I also keep tabs of the season and countryside by roadkill. There is the occasional cat, which I always hope was of the unnamed-barn-mouser sort and not the grandma’s-lap variety. Represented among the countless raccoons, though, are fox, muskrat, oppossum, and deer (though there seem to be more deer in the fall.)

Roadside signs announce that this is the season of cucumbers, blueberries and sweet cherries. Strawberries are past, and tomatoes not yet plentiful enough to share after a long winter of rock hard imports. As I entered Michigan and the landscape changed from corn and soybeans to woods, pastures and smaller fields broken by creeks and bogs, Barbara Kingsolver was talking her book to me in maternal tones, about being a “locavore”, refusing food that required a thousand miles of travel (and fossil fuel)… about supporting your local farmer, your local economy, eating in season. I stopped at a cider mill outside of St. Johns and bought blueberries, sweet cherries and local cheese which I hoped came from some of the cows I had seem grazing on pastures all afternoon.

I am not by nature a covetous person, but I am itching to own land; a parcel of woods big enough to get lost in, an old farm with a chicken house in need of a coat of paint and a flock of heirloom hens who remember how to forage and raise chicks. Maybe one with one of those big ceramic-tiled silos, now standing empty as corn and soybeans have become a river of commodity, flowing through big elevators and train cars. (Michael Pollan, “Omnivore’s dilemma” is on my nightstand.)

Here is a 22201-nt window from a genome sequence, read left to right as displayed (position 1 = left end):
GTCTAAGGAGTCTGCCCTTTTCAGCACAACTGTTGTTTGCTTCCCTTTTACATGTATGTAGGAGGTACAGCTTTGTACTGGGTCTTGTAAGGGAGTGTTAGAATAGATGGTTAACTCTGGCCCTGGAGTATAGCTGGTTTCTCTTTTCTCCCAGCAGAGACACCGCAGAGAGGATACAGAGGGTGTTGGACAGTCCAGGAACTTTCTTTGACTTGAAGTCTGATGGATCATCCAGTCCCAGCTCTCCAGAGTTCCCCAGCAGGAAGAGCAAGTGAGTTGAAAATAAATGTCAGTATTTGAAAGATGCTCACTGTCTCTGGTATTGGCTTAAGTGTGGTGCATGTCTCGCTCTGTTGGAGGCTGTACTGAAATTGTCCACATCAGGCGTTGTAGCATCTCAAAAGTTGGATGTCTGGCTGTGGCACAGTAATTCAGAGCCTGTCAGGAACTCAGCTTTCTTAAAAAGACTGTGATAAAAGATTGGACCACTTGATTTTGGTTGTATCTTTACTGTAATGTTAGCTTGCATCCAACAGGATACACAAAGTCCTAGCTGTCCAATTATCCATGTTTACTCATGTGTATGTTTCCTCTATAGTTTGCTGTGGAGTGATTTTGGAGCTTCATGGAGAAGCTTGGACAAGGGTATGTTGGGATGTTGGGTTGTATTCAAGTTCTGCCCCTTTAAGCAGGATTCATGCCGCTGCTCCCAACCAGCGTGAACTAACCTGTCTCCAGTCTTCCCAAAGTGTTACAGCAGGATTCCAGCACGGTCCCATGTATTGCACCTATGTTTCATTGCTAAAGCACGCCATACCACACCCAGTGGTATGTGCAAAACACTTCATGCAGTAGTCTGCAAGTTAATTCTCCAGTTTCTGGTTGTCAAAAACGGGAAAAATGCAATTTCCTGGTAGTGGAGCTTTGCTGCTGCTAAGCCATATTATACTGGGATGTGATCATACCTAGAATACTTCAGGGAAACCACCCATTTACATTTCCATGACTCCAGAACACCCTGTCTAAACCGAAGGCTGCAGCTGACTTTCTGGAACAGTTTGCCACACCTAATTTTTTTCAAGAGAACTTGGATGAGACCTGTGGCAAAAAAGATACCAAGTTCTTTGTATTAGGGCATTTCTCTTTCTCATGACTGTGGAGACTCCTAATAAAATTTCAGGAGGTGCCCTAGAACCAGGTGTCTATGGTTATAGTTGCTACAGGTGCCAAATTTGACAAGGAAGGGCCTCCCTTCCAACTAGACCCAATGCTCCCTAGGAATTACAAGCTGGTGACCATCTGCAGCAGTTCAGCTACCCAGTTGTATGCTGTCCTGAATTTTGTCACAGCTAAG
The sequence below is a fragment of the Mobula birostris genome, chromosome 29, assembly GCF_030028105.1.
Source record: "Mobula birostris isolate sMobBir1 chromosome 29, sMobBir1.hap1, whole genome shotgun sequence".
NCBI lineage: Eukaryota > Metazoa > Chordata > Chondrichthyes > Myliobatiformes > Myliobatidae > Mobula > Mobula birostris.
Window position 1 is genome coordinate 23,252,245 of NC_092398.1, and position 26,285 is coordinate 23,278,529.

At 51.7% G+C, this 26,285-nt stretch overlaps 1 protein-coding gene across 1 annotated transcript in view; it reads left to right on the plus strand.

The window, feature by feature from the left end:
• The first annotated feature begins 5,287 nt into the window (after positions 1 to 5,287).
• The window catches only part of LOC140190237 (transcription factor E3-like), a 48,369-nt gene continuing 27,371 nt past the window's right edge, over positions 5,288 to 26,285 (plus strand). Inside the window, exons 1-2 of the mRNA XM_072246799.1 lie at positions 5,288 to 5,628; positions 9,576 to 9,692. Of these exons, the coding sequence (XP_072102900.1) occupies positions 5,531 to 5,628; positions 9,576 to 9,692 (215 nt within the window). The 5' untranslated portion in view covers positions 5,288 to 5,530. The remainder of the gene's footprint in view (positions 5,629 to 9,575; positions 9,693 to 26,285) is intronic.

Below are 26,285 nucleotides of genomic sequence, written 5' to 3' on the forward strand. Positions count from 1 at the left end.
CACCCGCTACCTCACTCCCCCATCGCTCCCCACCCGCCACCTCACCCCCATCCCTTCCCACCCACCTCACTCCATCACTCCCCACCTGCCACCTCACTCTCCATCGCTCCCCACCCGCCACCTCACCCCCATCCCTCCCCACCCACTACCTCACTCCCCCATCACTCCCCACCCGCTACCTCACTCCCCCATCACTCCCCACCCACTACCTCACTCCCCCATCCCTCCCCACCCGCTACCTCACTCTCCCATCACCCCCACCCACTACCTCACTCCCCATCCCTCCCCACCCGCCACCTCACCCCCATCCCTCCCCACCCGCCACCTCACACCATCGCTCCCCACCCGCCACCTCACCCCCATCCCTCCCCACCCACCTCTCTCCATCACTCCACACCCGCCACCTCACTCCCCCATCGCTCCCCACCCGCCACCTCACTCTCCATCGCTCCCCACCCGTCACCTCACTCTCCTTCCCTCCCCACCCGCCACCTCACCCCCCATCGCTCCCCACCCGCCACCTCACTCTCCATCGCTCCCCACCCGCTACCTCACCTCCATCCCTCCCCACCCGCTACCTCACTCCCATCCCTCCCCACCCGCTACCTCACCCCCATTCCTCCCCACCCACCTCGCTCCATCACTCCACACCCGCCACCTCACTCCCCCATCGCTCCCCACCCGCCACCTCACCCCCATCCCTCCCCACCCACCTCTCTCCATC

I jotted on my notebook the icons of familiar local culture — NASCAR and Jesus, mostly, bible verses stenciled on big blue silos and flags the ubiquitous giant #3. (Who was that, again? Dale Earnhardt?) In one place I passed an elk farm… in Fayette, right where main street turned to neighborhood, I had to slow for an escaped peacock standing in the middle of the road. At some point I passed a six foot fiberglass chicken standing in front of a closed business.

The farther north I came, the more it was just woods, increasingly piney-er and with little lakes here and there.

Directions led me to dirt roads near Lake Ann, not far from Travers City. My cell phone registered no connection, a source of mixed feelings: how will I know what’s going on at home? But then again… an entire week with my uninterrupted thoughts to myself, trusting my husband and mom to be the loving, capable people they are and trusting my kids to survive a week without my instructions.

I pulled into the Parsons property, which I had seen only in slides.

I was the only one here, at first. The house was locked but I could peer in windows and see the bunks. I peered hopefully into the outhouse (huge hornet’s nest) and pulled my pop-up camper into a ferny back yard spot, at the fringe of the fire-circle-and-picnic-table back yard, within extension cord reach of a small gas kiln shed with a missing window pane. The cardboard replacement pulled up at one corner to admit my plug.

I set up my little home. It’s nice to be settele din for an entire week. I set a pot of live herbs outside my little door, rinsed my growing jar of alfalfa sprouts and put them by the sink, plugged in the chargers for laptop and camera. I plugged my coffee pot and crock pot into a timer so breakfast would wake me in the morning, and made my bed with a goosedown duvet and five fat pillows.

Students arrived and I joined three girls in a hike down the stream to Ransom Lake. The stream empties out in a sand, spring-cold spot into a lovely wooded lake. It quickly became clear that we had the lake all to ourselves and could swim “Tom Sawyer style”.

Evening meant a camp fire inthe fire ring, and the profs and a few of last year’s veterans played “flashlight bocci” — a game that seemed odd to me, but generated a lot of laughter.

I will write again later about the woods, the creek, the other lakes and the sculpture inspirations. It’s monday morning, my coffee is gone and it’s time to get started.